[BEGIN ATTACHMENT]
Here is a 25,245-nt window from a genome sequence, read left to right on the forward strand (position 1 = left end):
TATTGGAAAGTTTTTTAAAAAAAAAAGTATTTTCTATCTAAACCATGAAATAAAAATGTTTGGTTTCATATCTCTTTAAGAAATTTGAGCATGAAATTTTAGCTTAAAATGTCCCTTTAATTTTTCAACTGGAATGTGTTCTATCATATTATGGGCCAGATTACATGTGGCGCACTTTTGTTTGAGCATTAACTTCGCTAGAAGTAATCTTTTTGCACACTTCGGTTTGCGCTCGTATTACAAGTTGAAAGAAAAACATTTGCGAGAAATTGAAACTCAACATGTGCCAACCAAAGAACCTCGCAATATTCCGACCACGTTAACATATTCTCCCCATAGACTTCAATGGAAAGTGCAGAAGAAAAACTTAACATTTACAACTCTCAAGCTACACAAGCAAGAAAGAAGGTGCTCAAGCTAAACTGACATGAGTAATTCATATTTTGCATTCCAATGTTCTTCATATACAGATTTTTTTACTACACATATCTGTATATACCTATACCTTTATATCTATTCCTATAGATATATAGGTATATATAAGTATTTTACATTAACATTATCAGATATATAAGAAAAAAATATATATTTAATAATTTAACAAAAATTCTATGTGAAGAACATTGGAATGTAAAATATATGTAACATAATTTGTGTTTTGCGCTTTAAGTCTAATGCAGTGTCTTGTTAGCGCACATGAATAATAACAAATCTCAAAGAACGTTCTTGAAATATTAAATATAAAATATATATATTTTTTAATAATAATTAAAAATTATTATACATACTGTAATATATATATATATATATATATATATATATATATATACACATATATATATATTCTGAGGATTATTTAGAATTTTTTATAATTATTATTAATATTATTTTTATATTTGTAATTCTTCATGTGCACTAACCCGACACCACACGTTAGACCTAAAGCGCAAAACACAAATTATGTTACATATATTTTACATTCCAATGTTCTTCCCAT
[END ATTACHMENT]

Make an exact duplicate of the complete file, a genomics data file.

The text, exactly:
Here is a 25,245-nt window from a genome sequence, read left to right on the forward strand (position 1 = left end):
TATTGGAAAGTTTTTTAAAAAAAAAAGTATTTTCTATCTAAACCATGAAATAAAAATGTTTGGTTTCATATCTCTTTAAGAAATTTGAGCATGAAATTTTAGCTTAAAATGTCCCTTTAATTTTTCAACTGGAATGTGTTCTATCATATTATGGGCCAGATTACATGTGGCGCACTTTTGTTTGAGCATTAACTTCGCTAGAAGTAATCTTTTTGCACACTTCGGTTTGCGCTCGTATTACAAGTTGAAAGAAAAACATTTGCGAGAAATTGAAACTCAACATGTGCCAACCAAAGAACCTCGCAATATTCCGACCACGTTAACATATTCTCCCCATAGACTTCAATGGAAAGTGCAGAAGAAAAACTTAACATTTACAACTCTCAAGCTACACAAGCAAGAAAGAAGGTGCTCAAGCTAAACTGACATGAGTAATTCATATTTTGCATTCCAATGTTCTTCATATACAGATTTTTTTACTACACATATCTGTATATACCTATACCTTTATATCTATTCCTATAGATATATAGGTATATATAAGTATTTTACATTAACATTATCAGATATATAAGAAAAAAATATATATTTAATAATTTAACAAAAATTCTATGTGAAGAACATTGGAATGTAAAATATATGTAACATAATTTGTGTTTTGCGCTTTAAGTCTAATGCAGTGTCTTGTTAGCGCACATGAATAATAACAAATCTCAAAGAACGTTCTTGAAATATTAAATATAAAATATATATATTTTTTAATAATAATTAAAAATTATTATACATACTGTAATATATATATATATATATATATATATATATATATATACACATATATATATATTCTGAGGATTATTTAGAATTTTTTATAATTATTATTAATATTATTTTTATATTTGTAATTCTTCATGTGCACTAACCCGACACCACACGTTAGACCTAAAGCGCAAAACACAAATTATGTTACATATATTTTACATTCCAATGTTCTTCCCAT